My Return

To those who were worried because of the over-hyped news coverage on North-South Korean tensions, I am safely back in dreary Western New York.

The last few weeks have been crazy with finishing projects, preparing to return to New York, and saying goodbye to all the people I’ve met and friends I’ve made.  I was able to interview with a group of unwed mothers and participate in a few planning meetings for the 3rd Annual Single Mom’s Day, titled: “Accountability for the Past, Rights for the Future” with representatives from KoRoot, TRACK, Korean Unwed Mothers and Families Association (KUMFA), Korean Single Parent Alliance, and other organizations as part of my final projects and activities related to field work with KUMSN. I also completed the draft of the grant proposal to the Global Fund for Women however this will only be used by KUMSN as an English example of international funding opportunities and will not actually be submitted.

KUMSN certificate of completion

KUMSN certificate

I wrapped up my final activities including the daily journal logs, the resource binder (relevant research, news articles, funding opportunities) and other work I completed during my time as an intern, and of course, evaluations.

I received a really nice official certificate from KUMSN marking the completion of my field placement/internship and had a farewell lunch party with KUMSN staff.

Sadly, my field experience has ended and although both KUMSN and I really wanted to stay until the end of April or early May (before graduation), I was unable to do so because of my current financial status. Being unable to work for almost 3 months while continuing to pay insurance premiums, rent, and other bills in addition to the expenses involved with living abroad has really cost me.

It has been difficult readjusting to what has always been familiar and routine for me. I definitely enjoy having my sense of independence back which I lacked when I was in Korea. Some weird feelings I have had with adjusting to familiar/typical activities after being away for more than 3 months are (1) time of day (jetlagged) (2) using U.S. currency (3) driving my own car and getting around without public transportation, and (4) availability of greasy, fried food in XL portions. I’ve already gotten a parking ticket near my apartment in Buffalo and gained some weight back. These past few days, I’ve been scrambling to get things back in order for school, work, insurances, and finances. And trying to get back into a routine or habit has been more difficult than I had expected.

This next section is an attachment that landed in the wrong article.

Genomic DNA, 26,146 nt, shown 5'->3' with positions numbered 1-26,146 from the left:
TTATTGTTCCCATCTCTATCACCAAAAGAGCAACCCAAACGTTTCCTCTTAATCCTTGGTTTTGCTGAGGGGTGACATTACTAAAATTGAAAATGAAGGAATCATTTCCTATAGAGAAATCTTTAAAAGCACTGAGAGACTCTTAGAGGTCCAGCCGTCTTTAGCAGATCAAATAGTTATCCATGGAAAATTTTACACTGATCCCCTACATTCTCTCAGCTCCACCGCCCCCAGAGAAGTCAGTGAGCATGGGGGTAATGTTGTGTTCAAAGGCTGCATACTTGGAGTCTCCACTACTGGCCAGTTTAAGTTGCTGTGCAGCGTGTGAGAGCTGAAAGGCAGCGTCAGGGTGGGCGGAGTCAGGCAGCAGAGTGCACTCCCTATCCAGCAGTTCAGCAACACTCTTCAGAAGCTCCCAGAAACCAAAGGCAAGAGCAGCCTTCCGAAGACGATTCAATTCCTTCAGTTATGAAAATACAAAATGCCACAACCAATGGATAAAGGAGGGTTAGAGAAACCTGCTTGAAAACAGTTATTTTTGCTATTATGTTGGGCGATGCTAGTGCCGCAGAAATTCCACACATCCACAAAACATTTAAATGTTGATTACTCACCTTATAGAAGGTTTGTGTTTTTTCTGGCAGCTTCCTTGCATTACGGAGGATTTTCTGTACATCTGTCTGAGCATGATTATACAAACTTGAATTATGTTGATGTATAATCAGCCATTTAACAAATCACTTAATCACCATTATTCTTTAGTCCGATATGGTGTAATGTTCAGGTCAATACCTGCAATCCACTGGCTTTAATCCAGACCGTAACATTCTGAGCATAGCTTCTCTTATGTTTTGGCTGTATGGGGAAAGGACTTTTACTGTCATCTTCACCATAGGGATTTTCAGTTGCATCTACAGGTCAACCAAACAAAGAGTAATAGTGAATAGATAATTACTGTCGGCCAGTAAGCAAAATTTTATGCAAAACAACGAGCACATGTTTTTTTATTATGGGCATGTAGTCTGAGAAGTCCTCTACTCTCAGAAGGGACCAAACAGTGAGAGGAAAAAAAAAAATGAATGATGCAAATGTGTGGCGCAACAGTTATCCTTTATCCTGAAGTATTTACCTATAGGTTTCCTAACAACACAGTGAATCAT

I wondered if I would have any kind of reverse culture shock, difficulty adjusting back to American culture, or just having a different perspective on things back home and I realized that it may be too early to tell. There are definitely things about daily life in WNY and the U.S. that I can appreciate a lot more (such as using English and better driving – really!) but there are also things that I miss about Korea and wish I could access here (such as certain foods, being less conspicuous in public, and recycling).

Although leaving KUMSN and Korea has been bittersweet, it is not the end of my journey. I definitely plan on going back to Korea someday and for a much longer stay. I would like to live and work there for a year or more and work with unwed mothers, single parents, or adoptee organizations in some capacity. I also have some personal matters to attend  to that I was not able to fully process or invest time and effort into while I was focusing on my social work studies and field experience. And now that I have more time to process and reflect on my experiences – I intend to continue using this space, so check back from time to time. I have so much more that I want to say and let people know about.

There are so many people that I want to thank for making this all possible, for continuous support, and who have touched my life. And to those who’ve been reading and following along, thank you for your patience and feedback! Please continue to raise awareness and supporting organizations like KUMSN, unwed mothers, women, and other marginalized groups in Korea.


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